But it's possible. If there's a brat gene, there could easily be a mass-murderer gene. And if such a gene were identified, what would we do about it? Would we scan for it in the womb? Cull the embryo? Would there be a rush back to eugenics?
This is an idea we resist, for obvious reasons. If we're culling this gene, what about that one? But this repugnance makes us resist, perhaps wrongly, the very idea of genetic links to personality.
We have no difficulty seeing such links in other species. No problem linking genes to temperament in horses or dogs. No issue understanding that a pitbull will likely have a different personality from a golden retriever. No demurral from breeding selectively this way or that.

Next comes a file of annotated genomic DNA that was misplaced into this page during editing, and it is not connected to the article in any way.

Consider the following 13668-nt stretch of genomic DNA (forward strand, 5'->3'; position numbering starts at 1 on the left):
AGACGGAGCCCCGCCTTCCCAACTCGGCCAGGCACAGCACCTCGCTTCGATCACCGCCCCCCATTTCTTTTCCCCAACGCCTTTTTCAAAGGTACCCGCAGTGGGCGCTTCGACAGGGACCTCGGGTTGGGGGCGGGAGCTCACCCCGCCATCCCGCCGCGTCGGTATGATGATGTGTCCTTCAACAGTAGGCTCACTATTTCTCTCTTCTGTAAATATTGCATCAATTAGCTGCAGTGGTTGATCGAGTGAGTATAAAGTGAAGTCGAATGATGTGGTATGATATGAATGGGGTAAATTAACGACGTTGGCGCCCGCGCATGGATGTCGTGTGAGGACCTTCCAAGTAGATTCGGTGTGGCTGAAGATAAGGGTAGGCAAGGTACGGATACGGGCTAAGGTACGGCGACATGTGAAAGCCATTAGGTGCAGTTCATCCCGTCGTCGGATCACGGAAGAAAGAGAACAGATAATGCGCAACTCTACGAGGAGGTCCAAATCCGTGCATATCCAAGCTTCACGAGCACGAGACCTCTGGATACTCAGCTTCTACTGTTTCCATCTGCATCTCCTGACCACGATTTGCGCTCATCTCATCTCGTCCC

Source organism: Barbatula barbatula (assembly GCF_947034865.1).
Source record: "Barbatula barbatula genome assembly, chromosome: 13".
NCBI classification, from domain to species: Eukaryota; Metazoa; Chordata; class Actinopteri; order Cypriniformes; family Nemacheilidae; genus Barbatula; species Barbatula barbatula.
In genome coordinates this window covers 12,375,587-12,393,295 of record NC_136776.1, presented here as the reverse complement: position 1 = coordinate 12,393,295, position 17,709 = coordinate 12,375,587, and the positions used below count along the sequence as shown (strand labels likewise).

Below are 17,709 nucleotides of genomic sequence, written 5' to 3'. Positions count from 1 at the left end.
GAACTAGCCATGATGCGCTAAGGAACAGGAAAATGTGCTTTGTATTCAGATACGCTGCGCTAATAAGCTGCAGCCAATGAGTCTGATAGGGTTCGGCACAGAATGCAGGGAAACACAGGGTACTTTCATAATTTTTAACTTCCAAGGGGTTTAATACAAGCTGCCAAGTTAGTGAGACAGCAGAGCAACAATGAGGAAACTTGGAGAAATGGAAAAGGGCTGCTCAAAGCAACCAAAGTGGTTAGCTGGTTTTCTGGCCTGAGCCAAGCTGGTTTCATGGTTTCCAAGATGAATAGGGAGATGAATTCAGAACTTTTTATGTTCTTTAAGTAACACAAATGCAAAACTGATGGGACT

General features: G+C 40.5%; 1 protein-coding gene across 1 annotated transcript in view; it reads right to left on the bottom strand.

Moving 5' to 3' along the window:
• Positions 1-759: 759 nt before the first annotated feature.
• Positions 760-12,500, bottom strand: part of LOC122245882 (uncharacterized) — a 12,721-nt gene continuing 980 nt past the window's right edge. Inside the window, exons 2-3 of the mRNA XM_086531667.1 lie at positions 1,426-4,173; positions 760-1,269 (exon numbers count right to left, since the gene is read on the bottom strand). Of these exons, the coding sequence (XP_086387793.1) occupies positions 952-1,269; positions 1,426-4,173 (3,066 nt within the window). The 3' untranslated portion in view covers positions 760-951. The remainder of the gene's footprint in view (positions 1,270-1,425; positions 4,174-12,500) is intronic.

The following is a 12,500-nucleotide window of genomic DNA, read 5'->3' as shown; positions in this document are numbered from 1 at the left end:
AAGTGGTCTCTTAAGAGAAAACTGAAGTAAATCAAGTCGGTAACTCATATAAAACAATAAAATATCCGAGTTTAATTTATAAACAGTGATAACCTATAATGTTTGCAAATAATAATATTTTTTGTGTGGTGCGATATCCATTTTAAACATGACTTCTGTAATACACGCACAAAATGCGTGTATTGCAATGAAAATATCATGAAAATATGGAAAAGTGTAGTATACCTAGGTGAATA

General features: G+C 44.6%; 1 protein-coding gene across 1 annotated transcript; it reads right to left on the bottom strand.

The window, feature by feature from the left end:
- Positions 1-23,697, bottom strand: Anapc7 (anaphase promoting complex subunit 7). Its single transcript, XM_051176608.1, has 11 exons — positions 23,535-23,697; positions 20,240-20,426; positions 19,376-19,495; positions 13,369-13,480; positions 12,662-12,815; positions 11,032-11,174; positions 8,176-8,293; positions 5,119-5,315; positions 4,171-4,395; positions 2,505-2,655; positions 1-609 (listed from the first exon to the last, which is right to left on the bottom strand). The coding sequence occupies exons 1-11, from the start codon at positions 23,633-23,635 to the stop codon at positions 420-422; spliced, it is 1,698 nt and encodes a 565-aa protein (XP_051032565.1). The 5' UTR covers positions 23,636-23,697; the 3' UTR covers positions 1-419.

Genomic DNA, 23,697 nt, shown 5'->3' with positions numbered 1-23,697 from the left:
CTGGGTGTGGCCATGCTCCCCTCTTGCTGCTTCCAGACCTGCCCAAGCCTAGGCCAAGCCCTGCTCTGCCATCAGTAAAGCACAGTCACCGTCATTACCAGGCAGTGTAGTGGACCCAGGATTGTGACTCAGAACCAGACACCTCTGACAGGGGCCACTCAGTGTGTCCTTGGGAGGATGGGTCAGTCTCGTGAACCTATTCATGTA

But humans we regard as special. And it's those who most vehemently oppose eugenics, the left, who also most vehemently insist that humans are just another animal species. Indeed, this is the most fascinating thing about the otherwise exhausted nature-nurture argument: how politicised it has become, and why.
The left, to have any agenda at all, must believe humans are not only redeemable but essentially born equal. Born blank. Feminism, multiculturalism and all other forms of equalism are similarly tied to the essential equality of genders, races (and even species), making nurture everything. The right, by contrast, is wedded to a natural hierarchy; a God-given pecking order that, even without aristocratic overlay, has us sorted from birth.